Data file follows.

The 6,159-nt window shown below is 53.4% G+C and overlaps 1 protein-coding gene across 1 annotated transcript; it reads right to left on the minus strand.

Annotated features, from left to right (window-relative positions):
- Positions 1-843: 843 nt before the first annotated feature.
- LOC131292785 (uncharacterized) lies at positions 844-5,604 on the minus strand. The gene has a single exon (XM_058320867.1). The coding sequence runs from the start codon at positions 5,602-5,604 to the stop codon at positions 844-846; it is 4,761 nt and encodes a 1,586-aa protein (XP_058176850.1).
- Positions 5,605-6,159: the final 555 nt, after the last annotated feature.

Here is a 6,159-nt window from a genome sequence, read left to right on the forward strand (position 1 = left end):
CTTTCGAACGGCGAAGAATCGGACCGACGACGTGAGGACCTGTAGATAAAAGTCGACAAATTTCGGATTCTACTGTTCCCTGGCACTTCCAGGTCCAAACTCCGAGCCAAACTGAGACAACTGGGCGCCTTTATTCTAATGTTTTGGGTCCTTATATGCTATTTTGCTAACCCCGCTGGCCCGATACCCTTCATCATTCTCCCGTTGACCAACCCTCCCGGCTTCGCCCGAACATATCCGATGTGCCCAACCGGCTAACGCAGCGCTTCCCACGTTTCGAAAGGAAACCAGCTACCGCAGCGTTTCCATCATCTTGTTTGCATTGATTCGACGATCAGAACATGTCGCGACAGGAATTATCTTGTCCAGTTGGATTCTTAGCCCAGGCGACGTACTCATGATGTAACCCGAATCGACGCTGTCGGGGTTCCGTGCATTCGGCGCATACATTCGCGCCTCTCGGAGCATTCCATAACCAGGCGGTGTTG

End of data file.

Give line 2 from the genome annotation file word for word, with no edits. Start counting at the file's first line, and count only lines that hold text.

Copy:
Annotated features, from left to right (window-relative positions):